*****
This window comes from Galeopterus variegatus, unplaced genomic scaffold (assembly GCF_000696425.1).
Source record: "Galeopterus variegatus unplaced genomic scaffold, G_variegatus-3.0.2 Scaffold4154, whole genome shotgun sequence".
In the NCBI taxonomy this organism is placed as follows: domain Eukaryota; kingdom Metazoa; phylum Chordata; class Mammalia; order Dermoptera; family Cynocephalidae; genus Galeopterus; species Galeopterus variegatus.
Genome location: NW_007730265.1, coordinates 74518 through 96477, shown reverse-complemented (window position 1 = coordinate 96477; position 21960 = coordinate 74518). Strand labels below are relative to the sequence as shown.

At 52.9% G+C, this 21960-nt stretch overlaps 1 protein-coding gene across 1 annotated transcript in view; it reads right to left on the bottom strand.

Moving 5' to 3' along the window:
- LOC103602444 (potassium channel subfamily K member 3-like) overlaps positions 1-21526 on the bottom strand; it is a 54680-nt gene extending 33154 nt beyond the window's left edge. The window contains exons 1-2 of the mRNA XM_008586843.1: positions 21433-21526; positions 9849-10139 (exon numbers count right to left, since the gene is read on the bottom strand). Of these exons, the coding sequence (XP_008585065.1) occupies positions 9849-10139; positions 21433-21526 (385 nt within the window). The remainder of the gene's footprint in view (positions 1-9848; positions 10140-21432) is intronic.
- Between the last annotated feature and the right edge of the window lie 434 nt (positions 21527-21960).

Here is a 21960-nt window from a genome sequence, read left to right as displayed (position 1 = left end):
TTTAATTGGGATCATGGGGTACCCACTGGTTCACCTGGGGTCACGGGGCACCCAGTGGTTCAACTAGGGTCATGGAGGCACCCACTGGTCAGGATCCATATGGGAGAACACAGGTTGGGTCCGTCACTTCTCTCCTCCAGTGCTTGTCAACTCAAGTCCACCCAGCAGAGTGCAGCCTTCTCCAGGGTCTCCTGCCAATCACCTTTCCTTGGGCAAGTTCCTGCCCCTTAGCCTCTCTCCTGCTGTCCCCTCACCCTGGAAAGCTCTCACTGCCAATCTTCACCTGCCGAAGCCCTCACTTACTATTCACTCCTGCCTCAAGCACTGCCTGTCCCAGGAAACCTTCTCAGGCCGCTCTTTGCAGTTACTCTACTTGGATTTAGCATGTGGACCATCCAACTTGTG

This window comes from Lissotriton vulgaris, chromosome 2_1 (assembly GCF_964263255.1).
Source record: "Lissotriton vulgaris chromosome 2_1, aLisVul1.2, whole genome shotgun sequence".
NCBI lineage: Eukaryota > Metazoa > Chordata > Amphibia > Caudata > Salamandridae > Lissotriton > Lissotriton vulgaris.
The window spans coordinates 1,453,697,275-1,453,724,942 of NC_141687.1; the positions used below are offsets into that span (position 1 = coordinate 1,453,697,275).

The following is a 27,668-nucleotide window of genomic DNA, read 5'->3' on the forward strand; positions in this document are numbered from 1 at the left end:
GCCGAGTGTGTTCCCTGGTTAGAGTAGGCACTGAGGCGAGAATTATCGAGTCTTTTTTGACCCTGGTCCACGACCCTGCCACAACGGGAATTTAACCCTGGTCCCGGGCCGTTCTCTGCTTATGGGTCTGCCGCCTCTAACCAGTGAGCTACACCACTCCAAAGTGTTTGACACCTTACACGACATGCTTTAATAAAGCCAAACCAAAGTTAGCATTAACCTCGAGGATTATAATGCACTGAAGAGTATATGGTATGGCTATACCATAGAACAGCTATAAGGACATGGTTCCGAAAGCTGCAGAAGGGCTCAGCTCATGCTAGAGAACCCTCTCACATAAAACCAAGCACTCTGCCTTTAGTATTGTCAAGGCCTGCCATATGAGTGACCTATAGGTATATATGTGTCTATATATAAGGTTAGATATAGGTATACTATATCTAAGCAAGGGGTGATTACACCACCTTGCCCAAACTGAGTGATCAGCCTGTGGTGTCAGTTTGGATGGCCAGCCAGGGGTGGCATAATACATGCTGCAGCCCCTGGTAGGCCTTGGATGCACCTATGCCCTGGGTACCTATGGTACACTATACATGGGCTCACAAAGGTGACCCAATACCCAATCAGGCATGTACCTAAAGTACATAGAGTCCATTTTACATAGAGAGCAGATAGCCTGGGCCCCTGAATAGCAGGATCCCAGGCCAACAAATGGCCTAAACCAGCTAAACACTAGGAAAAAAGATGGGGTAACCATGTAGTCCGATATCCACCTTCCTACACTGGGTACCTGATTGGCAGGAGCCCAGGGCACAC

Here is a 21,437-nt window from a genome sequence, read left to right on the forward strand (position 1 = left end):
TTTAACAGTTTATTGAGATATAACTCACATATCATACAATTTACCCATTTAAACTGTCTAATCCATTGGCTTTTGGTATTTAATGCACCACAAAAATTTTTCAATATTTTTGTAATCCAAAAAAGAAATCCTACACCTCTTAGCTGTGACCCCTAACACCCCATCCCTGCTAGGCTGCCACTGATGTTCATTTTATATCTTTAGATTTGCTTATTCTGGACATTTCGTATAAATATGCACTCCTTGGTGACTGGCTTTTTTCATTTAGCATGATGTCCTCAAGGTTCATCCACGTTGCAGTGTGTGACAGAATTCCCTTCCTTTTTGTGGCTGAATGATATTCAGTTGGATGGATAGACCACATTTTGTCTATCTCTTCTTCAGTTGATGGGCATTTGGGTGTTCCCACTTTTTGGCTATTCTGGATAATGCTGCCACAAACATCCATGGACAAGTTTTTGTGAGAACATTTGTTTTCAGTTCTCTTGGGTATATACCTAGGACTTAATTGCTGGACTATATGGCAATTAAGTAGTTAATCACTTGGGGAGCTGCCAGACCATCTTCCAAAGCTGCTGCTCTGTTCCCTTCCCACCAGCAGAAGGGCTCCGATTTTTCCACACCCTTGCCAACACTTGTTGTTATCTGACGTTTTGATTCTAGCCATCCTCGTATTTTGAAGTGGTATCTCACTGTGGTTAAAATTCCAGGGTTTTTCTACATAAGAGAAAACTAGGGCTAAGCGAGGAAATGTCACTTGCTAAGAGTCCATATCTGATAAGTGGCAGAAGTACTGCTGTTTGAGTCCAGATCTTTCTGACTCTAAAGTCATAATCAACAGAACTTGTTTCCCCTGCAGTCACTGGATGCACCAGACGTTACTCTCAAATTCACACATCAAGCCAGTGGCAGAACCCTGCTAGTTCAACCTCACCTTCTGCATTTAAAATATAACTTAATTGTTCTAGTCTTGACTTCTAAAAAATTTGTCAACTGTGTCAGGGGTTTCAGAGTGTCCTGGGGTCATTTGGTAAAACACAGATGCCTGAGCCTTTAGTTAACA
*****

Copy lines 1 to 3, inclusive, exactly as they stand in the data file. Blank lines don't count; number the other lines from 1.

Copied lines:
This window comes from Galeopterus variegatus, unplaced genomic scaffold (assembly GCF_000696425.1).
Source record: "Galeopterus variegatus unplaced genomic scaffold, G_variegatus-3.0.2 Scaffold4154, whole genome shotgun sequence".
In the NCBI taxonomy this organism is placed as follows: domain Eukaryota; kingdom Metazoa; phylum Chordata; class Mammalia; order Dermoptera; family Cynocephalidae; genus Galeopterus; species Galeopterus variegatus.